Turkish economy minister finds interest rate levels high for investors

Published 16.06.2016 00:45
Updated 16.06.2016 00:47
Turkish economy minister finds interest rate levels high for investors

Economy Minister Nihat Zeybekci said interest rates are far from levels that investors would find preferable.

Speaking at a meeting with the members of the Association of Economy Reporters in Ankara, Zeybekci stressed that interest rates must drop to the favorable levels, for investors to make investments. He added, "We are currently far from these levels."

In their May meeting, the Central Bank of the Republic of Turkey (CBRT) reduced the upper band of the interest rate corridor (the marginal funding rate) by 50 base points from 10 percent to 9.5 percent, while leaving the policy rate (one-week repurchase agreement rate) and the lower band (borrowing rate) unchanged at 7.5 percent and 7.25 percent, respectively. The CBRT lowered the upper band by 1.75 percent in total over the past four months. Further cuts are also expected for the June meeting.

Underlining that Turkey is going through a rough time, the minister said the world has not yet recovered from the hard economic period that followed the 2008 financial crisis. Zeybekci stated although the U.S. economy displays a good outlook, it does not have a sustainable success because of the challenging economic conditions, highlighting that the world must identify the problem - which will help to find solutions.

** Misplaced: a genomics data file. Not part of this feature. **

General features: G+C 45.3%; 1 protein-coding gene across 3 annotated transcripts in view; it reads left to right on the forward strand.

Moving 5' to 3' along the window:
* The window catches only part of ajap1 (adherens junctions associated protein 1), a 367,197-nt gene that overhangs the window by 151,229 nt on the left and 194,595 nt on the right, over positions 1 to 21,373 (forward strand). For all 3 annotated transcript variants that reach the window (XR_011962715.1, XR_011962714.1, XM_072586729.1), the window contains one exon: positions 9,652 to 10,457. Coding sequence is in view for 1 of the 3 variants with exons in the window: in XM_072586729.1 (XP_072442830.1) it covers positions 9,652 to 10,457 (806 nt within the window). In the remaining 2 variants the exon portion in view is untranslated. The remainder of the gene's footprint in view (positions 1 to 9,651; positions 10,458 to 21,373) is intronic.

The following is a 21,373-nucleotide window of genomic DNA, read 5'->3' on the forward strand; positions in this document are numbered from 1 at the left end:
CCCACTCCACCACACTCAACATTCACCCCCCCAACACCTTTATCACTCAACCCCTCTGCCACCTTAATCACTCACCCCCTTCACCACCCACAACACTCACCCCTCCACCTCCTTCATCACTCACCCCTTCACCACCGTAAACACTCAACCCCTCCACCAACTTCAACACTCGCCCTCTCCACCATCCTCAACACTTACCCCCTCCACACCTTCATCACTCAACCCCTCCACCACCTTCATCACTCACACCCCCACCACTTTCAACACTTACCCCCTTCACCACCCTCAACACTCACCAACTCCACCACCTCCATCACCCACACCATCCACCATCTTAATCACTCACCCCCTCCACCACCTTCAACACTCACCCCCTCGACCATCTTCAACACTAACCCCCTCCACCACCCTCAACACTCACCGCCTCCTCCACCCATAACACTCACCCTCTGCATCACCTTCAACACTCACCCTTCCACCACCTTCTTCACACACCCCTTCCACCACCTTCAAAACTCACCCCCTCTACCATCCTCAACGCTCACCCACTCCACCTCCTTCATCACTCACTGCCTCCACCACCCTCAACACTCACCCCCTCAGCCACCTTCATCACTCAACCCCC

Turkey has also been affected by the 2008 crisis, the minister said, adding: "Irrespective of how often we say that the global economic crisis only slightly touched Turkey and it will be like this in the future, it would be wrong to think that a Turkey that is integrated with the world will not be affected by the global economic crisis, considering the shrinkage in global demand."

According to Zeybekci, Turkey has started to return to around the same levels, both in national income and exports, as before the 2008 crisis. Turkey's nearly $150 billion worth of imports and nearly $450 billion worth of foreign trade volume have not exceeded these levels. Zeybekci attributed this stagnation to shrinkage in Turkey's markets, structural problems and dependence on foreign resources in technology and knowledge, saying that Turkey is not a country that produces and designs technology and knowledge; or that determines consumption habits; or that controls energy, raw material resources and finance, or that dominates on consumption and distribution channels.

Zeybekci suggested that Turkey must produce its own finance, continuing that reaching some 6 percent to 8 percent in growth rate is possible with the current account deficit as savings rates are low. He said, "This will lead to shrinkage," adding that Turkey can escape this vicious cycle by turning the resources that it does not and cannot utilize into added value. Stressing that in this way Turkey will also achieve growth with a sustainable current account deficit, Zeybekci said Turkey has so far managed with its understanding of subcontract manufacturing. He described this as an "unbelievable success," saying that Turkey, which has increased its per capita income to $10,000 from $3,500, has achieved this in an economic sphere which completely belonged to others. He concluded that in order to progress, Turkey must produce technology and knowledge and determine its consumption habits.

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